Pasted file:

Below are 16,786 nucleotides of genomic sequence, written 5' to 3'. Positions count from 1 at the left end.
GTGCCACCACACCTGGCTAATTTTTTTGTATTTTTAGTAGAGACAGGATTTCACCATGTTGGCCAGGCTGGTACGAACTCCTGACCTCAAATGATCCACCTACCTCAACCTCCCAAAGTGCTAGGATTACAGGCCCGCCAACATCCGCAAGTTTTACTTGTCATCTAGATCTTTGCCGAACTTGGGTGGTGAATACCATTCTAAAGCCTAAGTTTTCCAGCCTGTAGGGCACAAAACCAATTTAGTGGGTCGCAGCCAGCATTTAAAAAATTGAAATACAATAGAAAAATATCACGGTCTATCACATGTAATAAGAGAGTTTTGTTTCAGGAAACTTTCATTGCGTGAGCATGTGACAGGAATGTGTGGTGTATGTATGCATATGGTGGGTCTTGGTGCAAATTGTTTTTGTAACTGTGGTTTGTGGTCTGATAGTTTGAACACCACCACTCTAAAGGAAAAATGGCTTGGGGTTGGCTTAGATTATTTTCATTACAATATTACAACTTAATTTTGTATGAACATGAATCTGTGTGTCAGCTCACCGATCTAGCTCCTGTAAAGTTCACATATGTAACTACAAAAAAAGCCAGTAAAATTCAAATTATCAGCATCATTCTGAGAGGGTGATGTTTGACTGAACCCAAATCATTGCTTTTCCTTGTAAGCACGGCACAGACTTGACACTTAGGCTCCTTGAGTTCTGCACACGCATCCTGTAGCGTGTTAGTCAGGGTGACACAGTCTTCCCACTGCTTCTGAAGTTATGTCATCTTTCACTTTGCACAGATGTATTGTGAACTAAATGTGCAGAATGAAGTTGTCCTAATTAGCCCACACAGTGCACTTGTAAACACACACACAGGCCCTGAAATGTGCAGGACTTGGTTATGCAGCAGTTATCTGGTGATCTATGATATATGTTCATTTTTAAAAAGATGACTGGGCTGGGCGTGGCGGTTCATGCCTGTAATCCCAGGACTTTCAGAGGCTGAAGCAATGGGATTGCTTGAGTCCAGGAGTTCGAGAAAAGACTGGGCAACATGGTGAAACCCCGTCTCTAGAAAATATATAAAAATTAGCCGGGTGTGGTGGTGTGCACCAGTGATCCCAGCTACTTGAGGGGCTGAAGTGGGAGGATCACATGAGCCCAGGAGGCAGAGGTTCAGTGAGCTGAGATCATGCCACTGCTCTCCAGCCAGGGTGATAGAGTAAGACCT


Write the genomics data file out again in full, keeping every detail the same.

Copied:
Below are 16,786 nucleotides of genomic sequence, written 5' to 3'. Positions count from 1 at the left end.
GTGCCACCACACCTGGCTAATTTTTTTGTATTTTTAGTAGAGACAGGATTTCACCATGTTGGCCAGGCTGGTACGAACTCCTGACCTCAAATGATCCACCTACCTCAACCTCCCAAAGTGCTAGGATTACAGGCCCGCCAACATCCGCAAGTTTTACTTGTCATCTAGATCTTTGCCGAACTTGGGTGGTGAATACCATTCTAAAGCCTAAGTTTTCCAGCCTGTAGGGCACAAAACCAATTTAGTGGGTCGCAGCCAGCATTTAAAAAATTGAAATACAATAGAAAAATATCACGGTCTATCACATGTAATAAGAGAGTTTTGTTTCAGGAAACTTTCATTGCGTGAGCATGTGACAGGAATGTGTGGTGTATGTATGCATATGGTGGGTCTTGGTGCAAATTGTTTTTGTAACTGTGGTTTGTGGTCTGATAGTTTGAACACCACCACTCTAAAGGAAAAATGGCTTGGGGTTGGCTTAGATTATTTTCATTACAATATTACAACTTAATTTTGTATGAACATGAATCTGTGTGTCAGCTCACCGATCTAGCTCCTGTAAAGTTCACATATGTAACTACAAAAAAAGCCAGTAAAATTCAAATTATCAGCATCATTCTGAGAGGGTGATGTTTGACTGAACCCAAATCATTGCTTTTCCTTGTAAGCACGGCACAGACTTGACACTTAGGCTCCTTGAGTTCTGCACACGCATCCTGTAGCGTGTTAGTCAGGGTGACACAGTCTTCCCACTGCTTCTGAAGTTATGTCATCTTTCACTTTGCACAGATGTATTGTGAACTAAATGTGCAGAATGAAGTTGTCCTAATTAGCCCACACAGTGCACTTGTAAACACACACACAGGCCCTGAAATGTGCAGGACTTGGTTATGCAGCAGTTATCTGGTGATCTATGATATATGTTCATTTTTAAAAAGATGACTGGGCTGGGCGTGGCGGTTCATGCCTGTAATCCCAGGACTTTCAGAGGCTGAAGCAATGGGATTGCTTGAGTCCAGGAGTTCGAGAAAAGACTGGGCAACATGGTGAAACCCCGTCTCTAGAAAATATATAAAAATTAGCCGGGTGTGGTGGTGTGCACCAGTGATCCCAGCTACTTGAGGGGCTGAAGTGGGAGGATCACATGAGCCCAGGAGGCAGAGGTTCAGTGAGCTGAGATCATGCCACTGCTCTCCAGCCAGGGTGATAGAGTAAGACCT